On the brink of being debarred from their examinations, several national open scholarship winners are distraught, left anxiously waiting for the state to pay university tuition fees, according to a group of parents of scholarship winners.
At least seven national scholarship winners are facing debarment this week and that’s at the University of South Florida alone.
Students are facing the same issue at other universities.
“My daughter is very anxious. She called me in tears yesterday when she got an email from the University of South Florida yesterday. The university said it was considering severing the contract with T&T government,” the mother of one of the USF students said.
Should the university go through with cancelling the contract with the government, her daughter could be expelled, she believed.
Attaining straight A’s in her classes, so far, her daughter’s hard work could have been in vain.
As her daughter wrote her examinations, this threat lurked in the background of her daughter’s mind.
Despite the term coming to an end on Wednesday, the university still has not received a single cent from the Trinidad and Tobago government.
“It’s humiliating. She doesn’t know what will happen next year. She’s going through all this, in addition to not being able to go abroad because of COVID-19,” the mother lamented.
“Most parents are resorting to finding the money and paying the fees, and hoping they get back the funds,” she added.
Short of alternatives, Dr Brian Bocage took the option of paying himself.
Making him proud, in 2019, his daughter, Ileana, was awarded an open scholarship in mathematics.
The national swimmer opted to attend Howard University.
Thanks to the continued delay in her tuition payments, however, this semester felt less than prestigious.
“We are still in the process of seeing it concluded, in terms of a contract, and the forwarding of necessary funds. This has proven to be extremely difficult. It’s onerous, tedious and discouraging,” Dr Bocage said.
In the last few months, his daughter sent upwards of ten emails to advisors at the education ministry.
When fortunate enough to receive a timely response, Ileana was asked to send the same documents over and over.
Further complicating the process, advisors assigned to students are reassigned frequently, Dr Bocage claimed.
“It’s obvious that there’s confusion. It’s a frustrating process. There is no communication and no continuity in the process,” he said.
Having covered the tuition cost of the first semester, and with the second one coming to a close, it’s looking increasingly likely that he will have to do so again.
“Fortunately, for me, I have. There are others who aren’t as fortunate to be able to make it. But even in my case, it’s a matter of dipping into savings,” Dr Bocage said.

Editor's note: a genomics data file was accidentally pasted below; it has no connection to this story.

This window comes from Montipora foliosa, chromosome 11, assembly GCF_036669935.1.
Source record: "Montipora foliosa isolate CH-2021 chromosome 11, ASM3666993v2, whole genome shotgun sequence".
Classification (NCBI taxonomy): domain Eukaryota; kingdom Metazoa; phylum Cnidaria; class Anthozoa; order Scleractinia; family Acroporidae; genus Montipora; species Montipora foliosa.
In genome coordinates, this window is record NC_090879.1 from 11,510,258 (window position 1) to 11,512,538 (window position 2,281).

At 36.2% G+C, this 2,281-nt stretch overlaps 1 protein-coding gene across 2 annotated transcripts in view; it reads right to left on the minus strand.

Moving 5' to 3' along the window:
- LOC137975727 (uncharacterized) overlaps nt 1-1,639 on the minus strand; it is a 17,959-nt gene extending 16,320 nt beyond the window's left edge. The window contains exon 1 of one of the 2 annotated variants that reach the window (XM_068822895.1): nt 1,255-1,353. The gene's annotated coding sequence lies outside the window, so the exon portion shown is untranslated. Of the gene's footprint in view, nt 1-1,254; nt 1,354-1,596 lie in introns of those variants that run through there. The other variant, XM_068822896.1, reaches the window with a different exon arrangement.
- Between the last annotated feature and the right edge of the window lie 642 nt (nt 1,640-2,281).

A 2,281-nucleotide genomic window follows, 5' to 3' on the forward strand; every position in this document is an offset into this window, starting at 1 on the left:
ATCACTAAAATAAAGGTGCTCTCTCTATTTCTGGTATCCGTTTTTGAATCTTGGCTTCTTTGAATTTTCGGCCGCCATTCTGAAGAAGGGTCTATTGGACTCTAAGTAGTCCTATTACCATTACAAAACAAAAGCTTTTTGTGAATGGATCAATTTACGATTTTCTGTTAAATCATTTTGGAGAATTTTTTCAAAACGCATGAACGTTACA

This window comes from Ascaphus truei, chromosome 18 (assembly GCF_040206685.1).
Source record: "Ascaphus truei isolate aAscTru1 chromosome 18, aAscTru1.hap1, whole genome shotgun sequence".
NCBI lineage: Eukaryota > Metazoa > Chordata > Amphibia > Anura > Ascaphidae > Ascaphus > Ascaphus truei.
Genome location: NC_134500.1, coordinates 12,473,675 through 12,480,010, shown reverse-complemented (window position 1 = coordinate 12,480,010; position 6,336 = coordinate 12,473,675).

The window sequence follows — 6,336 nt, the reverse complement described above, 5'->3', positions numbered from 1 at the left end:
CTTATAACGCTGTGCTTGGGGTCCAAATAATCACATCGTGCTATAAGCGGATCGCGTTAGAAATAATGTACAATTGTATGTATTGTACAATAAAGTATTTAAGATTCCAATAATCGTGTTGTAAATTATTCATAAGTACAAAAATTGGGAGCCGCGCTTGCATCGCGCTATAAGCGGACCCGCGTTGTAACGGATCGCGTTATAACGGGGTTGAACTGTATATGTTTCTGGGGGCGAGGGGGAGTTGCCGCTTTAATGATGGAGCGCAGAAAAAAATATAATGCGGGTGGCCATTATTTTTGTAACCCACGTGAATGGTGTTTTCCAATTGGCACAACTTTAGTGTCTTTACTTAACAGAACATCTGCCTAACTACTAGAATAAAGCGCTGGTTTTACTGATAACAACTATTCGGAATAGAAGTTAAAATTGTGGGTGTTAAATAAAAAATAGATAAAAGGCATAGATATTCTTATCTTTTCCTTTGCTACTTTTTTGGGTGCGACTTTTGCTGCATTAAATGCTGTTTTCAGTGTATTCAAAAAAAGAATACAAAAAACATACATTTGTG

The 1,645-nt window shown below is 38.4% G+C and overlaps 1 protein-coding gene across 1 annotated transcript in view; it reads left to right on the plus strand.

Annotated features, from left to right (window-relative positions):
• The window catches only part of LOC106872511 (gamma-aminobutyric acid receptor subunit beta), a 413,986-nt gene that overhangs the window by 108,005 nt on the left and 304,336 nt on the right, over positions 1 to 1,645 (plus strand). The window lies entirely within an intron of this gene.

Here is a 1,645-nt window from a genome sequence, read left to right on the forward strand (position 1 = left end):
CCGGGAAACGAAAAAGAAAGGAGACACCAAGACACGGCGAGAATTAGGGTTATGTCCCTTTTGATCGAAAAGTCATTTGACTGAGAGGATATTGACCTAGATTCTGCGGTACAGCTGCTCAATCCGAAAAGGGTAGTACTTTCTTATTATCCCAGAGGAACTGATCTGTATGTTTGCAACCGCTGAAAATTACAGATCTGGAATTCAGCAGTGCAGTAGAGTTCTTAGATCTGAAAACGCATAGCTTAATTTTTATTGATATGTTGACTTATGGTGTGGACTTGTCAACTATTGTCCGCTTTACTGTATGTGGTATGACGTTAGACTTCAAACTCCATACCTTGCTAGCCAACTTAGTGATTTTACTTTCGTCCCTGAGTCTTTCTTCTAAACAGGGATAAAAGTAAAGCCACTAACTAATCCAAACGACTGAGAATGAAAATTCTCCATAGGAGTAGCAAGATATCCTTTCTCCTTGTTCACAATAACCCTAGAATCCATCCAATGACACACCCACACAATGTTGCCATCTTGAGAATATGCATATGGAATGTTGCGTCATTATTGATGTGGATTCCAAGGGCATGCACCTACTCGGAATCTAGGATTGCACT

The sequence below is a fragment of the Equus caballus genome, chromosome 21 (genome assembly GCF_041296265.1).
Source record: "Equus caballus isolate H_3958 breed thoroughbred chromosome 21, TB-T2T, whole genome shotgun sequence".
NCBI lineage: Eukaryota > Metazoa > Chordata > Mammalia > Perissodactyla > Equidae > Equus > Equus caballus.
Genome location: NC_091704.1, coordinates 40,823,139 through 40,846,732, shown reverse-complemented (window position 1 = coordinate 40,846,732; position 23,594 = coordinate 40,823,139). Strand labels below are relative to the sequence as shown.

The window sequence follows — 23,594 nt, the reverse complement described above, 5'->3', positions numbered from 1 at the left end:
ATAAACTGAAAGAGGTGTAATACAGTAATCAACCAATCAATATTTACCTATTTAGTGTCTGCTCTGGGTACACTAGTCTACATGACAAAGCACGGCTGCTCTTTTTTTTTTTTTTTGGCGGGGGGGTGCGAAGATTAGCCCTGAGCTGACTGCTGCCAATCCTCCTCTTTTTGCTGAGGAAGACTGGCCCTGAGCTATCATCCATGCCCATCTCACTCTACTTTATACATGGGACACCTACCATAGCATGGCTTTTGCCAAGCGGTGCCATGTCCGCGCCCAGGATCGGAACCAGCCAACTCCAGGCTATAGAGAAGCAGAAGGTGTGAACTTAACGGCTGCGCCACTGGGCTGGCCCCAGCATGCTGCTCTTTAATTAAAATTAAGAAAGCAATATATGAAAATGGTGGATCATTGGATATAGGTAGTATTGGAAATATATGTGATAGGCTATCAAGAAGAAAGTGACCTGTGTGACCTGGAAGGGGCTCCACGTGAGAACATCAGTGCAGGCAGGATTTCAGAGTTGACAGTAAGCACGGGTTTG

The mother of a student awarded an additional scholarship in natural sciences also dipped into her savings.
On November 23rd, university administrators informed her daughter that because the government failed to pay her fees, she was blocked from doing her exams.
Left with no choice, her mother took out a loan to cover the costs.
“There are parents of past scholarship winners who told me not to pay. They said they paid for tuition three years ago and are yet to get the money back from the government. But, I couldn’t do that to my child,” she said.
Initially, her daughter was told the scholarship would cover the full cost of her tuition.
Months later, after already beginning her courses, she got a call from an education ministry advisor saying the offer was rescinded.
The full-scholarship offer, without reason, was downgraded to a partial.
“They don’t know what they are doing in the scholarship division, and that has to stop. You shouldn’t do this to students who have worked so hard,” she said angrily.
When contacted, Education Minister Nyan Gadsby-Dolly said some cases were reported to her and were rectified.
Saying there were different reasons involved in each case, she asked Guardian Media to tell the students affected to send her an email.
She said she would investigate the cases individually.
Graduating scholars unable to stay on campus, no exemptions to return home
Meanwhile, other overseas scholars are also facing another major problem – unable to come home after graduation graduated.
Among them, the parent of one national scholar who will graduate from an Atlanta university on Saturday told Guardian Media he has not received any response to letters seeking an exemption to return home.
She said he wrote to the Ministry of National Security several times, to the Office of the Prime Minister and even sent a message to the Office of the Prime Minister’s Facebook page, all without even an acknowledgement.
In the letter sent the Minister, the student noted that his housing contract with the university expires on Saturday, leaving him without anywhere to stay.
They are asking the ministry to pay attention to these particular cases, as it places students and their families under undue financial burdens.